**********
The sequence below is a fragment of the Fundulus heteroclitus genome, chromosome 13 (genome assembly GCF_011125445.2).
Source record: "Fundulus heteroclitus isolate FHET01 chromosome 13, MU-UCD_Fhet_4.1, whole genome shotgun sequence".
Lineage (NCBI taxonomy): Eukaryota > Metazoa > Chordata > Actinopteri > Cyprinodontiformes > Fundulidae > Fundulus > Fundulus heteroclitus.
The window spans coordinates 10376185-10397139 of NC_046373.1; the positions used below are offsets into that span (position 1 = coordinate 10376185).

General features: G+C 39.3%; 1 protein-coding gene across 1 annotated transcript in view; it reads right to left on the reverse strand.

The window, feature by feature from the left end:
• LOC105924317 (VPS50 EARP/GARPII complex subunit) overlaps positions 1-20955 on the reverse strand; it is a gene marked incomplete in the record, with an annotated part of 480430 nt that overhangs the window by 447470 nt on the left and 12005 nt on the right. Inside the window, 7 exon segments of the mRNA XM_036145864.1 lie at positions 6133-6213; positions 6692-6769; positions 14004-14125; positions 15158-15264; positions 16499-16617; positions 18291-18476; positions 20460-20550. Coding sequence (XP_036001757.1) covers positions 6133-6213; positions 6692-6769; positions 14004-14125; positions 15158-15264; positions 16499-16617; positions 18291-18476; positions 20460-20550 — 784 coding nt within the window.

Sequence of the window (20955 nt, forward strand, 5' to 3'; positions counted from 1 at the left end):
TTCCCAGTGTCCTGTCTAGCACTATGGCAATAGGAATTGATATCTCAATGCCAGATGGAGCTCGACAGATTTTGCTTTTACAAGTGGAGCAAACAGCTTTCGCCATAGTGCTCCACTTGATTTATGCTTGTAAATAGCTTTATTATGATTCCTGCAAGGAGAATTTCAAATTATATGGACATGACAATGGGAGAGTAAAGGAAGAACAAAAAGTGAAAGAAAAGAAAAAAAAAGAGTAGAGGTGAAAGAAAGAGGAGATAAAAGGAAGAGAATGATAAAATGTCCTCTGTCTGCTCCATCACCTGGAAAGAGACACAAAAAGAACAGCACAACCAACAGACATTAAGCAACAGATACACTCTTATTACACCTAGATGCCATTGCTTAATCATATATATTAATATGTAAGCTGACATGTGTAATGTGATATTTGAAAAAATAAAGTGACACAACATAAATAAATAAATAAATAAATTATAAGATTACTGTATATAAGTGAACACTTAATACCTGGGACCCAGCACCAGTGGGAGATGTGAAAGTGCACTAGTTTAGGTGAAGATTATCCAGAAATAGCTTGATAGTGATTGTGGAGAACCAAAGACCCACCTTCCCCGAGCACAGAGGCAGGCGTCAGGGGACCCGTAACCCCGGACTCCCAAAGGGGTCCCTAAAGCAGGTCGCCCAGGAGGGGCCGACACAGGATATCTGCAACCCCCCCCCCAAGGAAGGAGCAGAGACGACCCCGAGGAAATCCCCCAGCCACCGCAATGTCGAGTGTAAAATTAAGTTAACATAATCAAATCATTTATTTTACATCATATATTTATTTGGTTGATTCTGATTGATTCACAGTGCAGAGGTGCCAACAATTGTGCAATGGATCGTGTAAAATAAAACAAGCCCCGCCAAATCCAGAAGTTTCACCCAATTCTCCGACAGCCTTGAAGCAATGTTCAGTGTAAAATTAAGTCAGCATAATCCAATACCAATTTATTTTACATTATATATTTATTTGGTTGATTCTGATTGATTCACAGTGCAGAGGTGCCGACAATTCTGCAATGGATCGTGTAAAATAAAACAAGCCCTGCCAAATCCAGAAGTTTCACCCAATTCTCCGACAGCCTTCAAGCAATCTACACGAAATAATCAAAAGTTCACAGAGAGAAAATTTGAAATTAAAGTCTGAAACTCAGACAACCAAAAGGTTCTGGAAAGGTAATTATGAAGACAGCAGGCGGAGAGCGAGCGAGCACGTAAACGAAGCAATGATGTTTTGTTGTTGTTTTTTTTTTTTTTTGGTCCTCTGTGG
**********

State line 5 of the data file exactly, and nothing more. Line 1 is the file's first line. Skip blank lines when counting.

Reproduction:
General features: G+C 39.3%; 1 protein-coding gene across 1 annotated transcript in view; it reads right to left on the reverse strand.